Scotland, Volume 1

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George Virtue, 1838 - Scotland - 364 pages

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Page 82 - By the struggling moonbeam's misty light, And the lantern dimly burning. No useless coffin enclosed his breast, Nor in sheet nor in shroud we bound him, . .', But he lay like a warrior taking his rest, With his martial cloak around him.
Page 44 - tis, to cast one's eyes so low ! The crows, and choughs, that wing the midway air. Shew scarce so gross as beetles : Half way down Hangs one that gathers samphire ; dreadful trade ! Methinks, he seems no bigger than his head: The fishermen, that walk upon the beach, Appear like mice ; and yon...
Page 62 - They threw down their arms that they might run with more speed, thus depriving themselves by their fears of the only means of arresting the vengeance of the Highlanders. Of so many men in a condition, from their numbers, to preserve order in their retreat, not one thought of defending himself. Terror had taken entire possession of their minds.
Page iii - A nation famed for song, and beauty's charms ; Zealous, yet modest; innocent, though free ; Patient of toil ; serene amidst alarms ; Inflexible in faith ; invincible in arms.
Page 78 - Traced like a map, the landscape lies In cultured beauty stretching wide ; There, Pentland's green acclivities ; There, Ocean, with its azure tide ; There, Arthur's seat ; and gleaming through Thy southern wing, Dunedin blue ! While, in the orient, Lammer's daughters, A distant giant range are seen, — North Berwick Law, with cone of green, And Bass amid the waters.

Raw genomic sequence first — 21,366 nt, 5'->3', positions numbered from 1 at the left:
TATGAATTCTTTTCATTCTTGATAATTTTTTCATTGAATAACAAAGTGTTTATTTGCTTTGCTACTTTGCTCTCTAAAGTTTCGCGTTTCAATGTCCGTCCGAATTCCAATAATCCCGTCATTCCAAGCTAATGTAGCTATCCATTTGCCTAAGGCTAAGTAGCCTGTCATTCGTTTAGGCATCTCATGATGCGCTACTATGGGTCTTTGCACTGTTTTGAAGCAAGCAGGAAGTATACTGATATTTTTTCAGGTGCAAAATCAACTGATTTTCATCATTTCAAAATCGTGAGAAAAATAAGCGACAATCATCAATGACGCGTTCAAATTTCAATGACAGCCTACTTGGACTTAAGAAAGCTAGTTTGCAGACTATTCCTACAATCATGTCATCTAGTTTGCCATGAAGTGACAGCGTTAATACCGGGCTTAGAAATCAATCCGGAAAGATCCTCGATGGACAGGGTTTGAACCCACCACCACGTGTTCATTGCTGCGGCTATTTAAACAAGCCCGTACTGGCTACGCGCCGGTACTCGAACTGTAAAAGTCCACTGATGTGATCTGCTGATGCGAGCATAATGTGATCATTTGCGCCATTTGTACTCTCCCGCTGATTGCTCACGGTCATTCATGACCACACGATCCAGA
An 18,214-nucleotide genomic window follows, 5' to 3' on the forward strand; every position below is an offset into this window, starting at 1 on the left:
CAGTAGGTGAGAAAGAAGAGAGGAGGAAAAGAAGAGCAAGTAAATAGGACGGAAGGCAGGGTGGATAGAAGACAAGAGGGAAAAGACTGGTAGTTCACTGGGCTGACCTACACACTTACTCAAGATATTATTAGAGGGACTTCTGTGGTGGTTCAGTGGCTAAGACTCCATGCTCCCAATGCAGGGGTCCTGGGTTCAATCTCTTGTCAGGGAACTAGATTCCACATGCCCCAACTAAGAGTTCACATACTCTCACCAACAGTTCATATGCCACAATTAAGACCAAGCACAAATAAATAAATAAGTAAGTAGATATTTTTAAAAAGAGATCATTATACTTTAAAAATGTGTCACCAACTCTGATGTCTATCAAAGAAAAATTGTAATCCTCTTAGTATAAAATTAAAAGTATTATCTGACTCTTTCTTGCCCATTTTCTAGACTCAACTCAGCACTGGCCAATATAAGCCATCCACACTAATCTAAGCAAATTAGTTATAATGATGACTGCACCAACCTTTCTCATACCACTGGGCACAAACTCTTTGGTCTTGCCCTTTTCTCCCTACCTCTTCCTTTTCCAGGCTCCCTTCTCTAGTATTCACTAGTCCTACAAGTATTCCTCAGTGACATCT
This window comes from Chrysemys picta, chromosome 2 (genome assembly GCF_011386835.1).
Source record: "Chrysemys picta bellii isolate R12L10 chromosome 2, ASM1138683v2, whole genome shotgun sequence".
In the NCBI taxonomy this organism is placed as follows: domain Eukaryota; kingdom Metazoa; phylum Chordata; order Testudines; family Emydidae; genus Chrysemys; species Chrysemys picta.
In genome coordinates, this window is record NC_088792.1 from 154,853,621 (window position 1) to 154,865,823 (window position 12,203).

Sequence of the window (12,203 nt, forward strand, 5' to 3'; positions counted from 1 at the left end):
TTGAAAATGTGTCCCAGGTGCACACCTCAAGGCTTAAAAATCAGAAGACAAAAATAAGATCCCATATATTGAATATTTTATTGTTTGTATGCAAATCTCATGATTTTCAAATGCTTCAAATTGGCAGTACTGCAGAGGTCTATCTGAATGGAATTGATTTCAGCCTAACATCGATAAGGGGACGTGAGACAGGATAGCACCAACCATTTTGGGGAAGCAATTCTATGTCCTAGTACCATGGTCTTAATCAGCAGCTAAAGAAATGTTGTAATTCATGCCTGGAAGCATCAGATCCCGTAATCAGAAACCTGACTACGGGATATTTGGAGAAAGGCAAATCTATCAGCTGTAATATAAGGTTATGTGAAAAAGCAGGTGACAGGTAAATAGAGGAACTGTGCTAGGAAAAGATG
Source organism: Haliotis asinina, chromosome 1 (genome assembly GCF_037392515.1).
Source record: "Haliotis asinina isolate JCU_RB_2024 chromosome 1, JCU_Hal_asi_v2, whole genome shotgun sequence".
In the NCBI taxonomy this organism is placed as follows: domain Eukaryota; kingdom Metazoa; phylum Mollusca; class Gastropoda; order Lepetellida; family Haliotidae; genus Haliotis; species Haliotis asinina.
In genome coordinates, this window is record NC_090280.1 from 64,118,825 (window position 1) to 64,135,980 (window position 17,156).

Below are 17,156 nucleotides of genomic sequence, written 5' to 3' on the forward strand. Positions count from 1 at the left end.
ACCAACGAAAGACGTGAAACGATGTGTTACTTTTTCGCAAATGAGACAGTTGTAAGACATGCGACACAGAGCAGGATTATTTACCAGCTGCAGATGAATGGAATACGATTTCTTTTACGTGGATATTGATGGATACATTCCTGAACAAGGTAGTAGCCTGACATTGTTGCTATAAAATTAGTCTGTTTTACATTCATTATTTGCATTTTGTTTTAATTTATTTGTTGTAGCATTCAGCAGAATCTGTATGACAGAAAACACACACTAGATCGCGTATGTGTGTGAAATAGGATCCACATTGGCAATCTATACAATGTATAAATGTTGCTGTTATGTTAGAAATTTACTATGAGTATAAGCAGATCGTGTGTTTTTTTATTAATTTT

Page 138 - His Majesty well knows how many difficulties have been smoothed, and how much has been effected by your unremitting activity, by your knowledge of your countrymen, and by the just estimation in which they hold you. " The King wishes to make you the channel of conveying to the Highland chiefs and their followers, who have given to the varied scene which we have witnessed so peculiar and romantic a character, his particular thanks for their attendance, and his warm approbation of their uniform deportment.
Page 114 - WALY waly up the bank, And waly waly down the brae, And waly waly yon...
Page 147 - ... also increased the delays of the young King, who was in hopes Angus might be defeated before his brother could come up. Douglas, perceiving this, addressed the King in language which James never forgot nor forgave ; — " Your Grace need not think to escape us...
Page 67 - Prone on the lowly grave of the dear man She drops ; whilst busy meddling memory, In barbarous succession, musters up The past endearments of their softer hours, Tenacious of its theme. Still, still she thinks She sees him, and indulging the fond thought, Clings yet more closely to the senseless turf, Nor heeds the passenger who looks that way.
Page 88 - The prospect, in its general outline, commands a close-built, highpiled city, stretching itself out beneath in a form, which, to a romantic imagination, may be supposed to represent that of a dragon; now, a noble arm of the sea, with its rocks, isles, distant shores, and a boundary of mountains; and now, a fair and fertile champaign country, varied with hill, dale, and rock, and skirted by the picturesque ridge of the Pentland Mountains.

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